A recent study published online describes an association between former and current excessive alcohol use and higher rates of infection, morbidity and mortality in patients with the hepatitis C virus (HCV).

Amber L Taylor, MPH, of the Division of Viral Hepatitis, National Center for HIV/AIDS, Viral Hepatitis, STD, and TB Prevention, Centers for Disease Control and Prevention in Atlanta and colleagues analyzed data from 20,042 study participants from the 2003-2010 National Health and Nutrition Examination Survey (NHANES) in 2014 and estimated HCV rates among adults who use alcohol. They published their findings in The American Journal of Preventative Medicine.

Even when researchers accounted for age, race/ethnicity, education and health care availability, the highest rates of HCV were among former excessive drinkers (2.2%) and current excessive drinkers (1.5%). People who never drank were only 0.4% as likely to have HCV; non-excessive current drinkers were 0.9% as likely.


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Ms Taylor and colleagues estimated that people with HCV were 3.3 times more likely to drink 5 or more drinks per day at some point during their lifetimes than people without HCV (43.8% vs 13.7%, p<.001). Drinking alcohol speeds the progression of HCV-related complications such as cirrhosis and hepatocellular carcinoma. “In 2010, alcohol-related liver disease ranked third as a cause of death among people with hepatitis C,” the researchers wrote.

Ms. Taylor and colleagues reported that former excessive drinkers were much more likely to be non-Hispanic black, women and older. They were without a usual source of medical care, had a high school level or less for education and an income of less than twice the poverty level. Current excessive drinkers tended to be men, and younger. They also had a high school level of education or less, and no usual source of health care.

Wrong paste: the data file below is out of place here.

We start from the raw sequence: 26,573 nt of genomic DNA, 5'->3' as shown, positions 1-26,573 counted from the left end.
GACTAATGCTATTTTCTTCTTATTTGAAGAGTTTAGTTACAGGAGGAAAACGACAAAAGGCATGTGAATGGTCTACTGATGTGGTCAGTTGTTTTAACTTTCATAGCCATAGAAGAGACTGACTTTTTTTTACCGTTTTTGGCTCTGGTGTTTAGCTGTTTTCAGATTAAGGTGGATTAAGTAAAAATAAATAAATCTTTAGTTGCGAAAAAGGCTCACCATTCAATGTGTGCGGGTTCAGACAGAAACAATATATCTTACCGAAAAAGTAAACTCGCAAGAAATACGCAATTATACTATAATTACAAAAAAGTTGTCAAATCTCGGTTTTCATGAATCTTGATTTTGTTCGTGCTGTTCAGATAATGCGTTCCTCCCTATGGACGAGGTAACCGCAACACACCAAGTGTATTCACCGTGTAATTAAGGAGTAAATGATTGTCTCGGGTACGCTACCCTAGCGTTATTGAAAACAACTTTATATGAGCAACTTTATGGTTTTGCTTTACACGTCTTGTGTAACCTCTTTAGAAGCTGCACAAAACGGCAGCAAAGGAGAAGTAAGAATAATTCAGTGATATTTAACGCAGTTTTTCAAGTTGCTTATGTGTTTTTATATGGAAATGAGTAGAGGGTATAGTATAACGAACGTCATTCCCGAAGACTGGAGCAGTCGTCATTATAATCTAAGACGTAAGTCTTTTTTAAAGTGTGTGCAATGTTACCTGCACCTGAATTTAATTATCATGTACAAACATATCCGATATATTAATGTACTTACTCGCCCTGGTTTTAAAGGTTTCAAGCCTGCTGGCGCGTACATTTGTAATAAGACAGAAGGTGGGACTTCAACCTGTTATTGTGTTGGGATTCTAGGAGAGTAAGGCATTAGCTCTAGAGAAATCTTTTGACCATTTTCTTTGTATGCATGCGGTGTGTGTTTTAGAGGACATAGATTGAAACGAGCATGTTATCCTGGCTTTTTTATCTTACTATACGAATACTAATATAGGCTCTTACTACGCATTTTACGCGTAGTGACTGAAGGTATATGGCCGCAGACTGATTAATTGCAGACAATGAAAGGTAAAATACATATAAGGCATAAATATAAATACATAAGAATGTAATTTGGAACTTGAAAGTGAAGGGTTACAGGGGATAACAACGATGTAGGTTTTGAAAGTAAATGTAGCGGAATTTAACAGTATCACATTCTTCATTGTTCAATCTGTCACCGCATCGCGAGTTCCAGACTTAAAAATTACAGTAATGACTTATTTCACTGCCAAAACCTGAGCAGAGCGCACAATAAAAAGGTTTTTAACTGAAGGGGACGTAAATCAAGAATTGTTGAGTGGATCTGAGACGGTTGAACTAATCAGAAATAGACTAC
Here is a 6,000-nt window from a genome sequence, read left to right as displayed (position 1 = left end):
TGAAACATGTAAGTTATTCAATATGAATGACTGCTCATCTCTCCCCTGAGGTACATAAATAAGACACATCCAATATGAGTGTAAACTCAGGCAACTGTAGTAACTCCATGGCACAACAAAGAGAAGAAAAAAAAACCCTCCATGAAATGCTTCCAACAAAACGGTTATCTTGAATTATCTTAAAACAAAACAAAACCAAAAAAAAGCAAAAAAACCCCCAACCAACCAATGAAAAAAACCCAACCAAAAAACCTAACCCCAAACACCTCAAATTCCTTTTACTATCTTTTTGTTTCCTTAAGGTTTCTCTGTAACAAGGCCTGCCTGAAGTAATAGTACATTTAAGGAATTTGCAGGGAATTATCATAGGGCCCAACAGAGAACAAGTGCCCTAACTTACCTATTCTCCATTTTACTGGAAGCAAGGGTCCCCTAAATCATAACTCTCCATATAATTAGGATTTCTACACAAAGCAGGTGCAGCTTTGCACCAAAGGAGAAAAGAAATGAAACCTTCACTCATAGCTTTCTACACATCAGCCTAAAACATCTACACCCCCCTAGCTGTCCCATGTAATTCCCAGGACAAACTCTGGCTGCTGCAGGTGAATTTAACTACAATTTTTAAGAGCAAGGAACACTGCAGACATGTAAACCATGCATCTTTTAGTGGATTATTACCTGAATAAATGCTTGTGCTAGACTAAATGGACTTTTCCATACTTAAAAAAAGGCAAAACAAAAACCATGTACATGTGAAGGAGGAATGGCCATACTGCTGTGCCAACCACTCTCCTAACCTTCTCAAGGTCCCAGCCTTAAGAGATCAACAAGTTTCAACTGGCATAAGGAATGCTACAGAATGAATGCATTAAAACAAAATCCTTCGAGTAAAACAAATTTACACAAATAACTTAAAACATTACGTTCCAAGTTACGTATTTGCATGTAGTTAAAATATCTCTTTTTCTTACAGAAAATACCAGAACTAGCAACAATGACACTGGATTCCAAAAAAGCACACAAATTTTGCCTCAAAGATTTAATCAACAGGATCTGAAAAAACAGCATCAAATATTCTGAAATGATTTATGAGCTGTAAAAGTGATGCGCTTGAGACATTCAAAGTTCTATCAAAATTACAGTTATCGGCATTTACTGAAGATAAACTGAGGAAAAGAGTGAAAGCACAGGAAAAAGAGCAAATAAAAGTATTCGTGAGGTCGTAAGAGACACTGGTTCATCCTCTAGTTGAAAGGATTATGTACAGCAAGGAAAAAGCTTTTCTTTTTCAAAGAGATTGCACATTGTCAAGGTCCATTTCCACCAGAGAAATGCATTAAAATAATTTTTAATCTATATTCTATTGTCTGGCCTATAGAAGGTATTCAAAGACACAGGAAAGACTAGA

“Morbidity and mortality among people with chronic HCV infection is exacerbated by excessive alcohol use, which accelerates fibrosis,” the researchers noted. 

As a modifiable behavior, drinking needs to be addressed, particularly in younger men with HCV who may have limited access to health insurance and care, Ms Taylor and colleagues noted, adding that alcohol information for patients with HCV should be administered outside of health facilities as many patients do not have access due to lack of insurance.

Researchers noted evidence that pointed to brief counseling with follow-up and external support as an effective means of reducing  alcohol use among people with HCV infection. “Motivational Enhancement Therapy has been found to increase abstinence among chronic HCV patients who currently drink and suffer from alcohol use disorders,” researchers said. They added that people with HCV are often unaware of alcohol’s damaging effects due to their illness.

“Findings suggest that many excessive current drinkers did not have a usual source of medical care and or health insurance. Public health actions against alcohol abuse, therefore, should also be available outside of clinical settings and targeted to both those with and without HCV infection,” researchers concluded.

Reference

1. Taylor AL, Denniston MSPH, Klevens RM et al. Association of hepatitis C virus with alcohol use among US adults: NHANES 2003–2010. Am J Prev Med. Published Online May 10, 2016. Accessed May 31, 2016.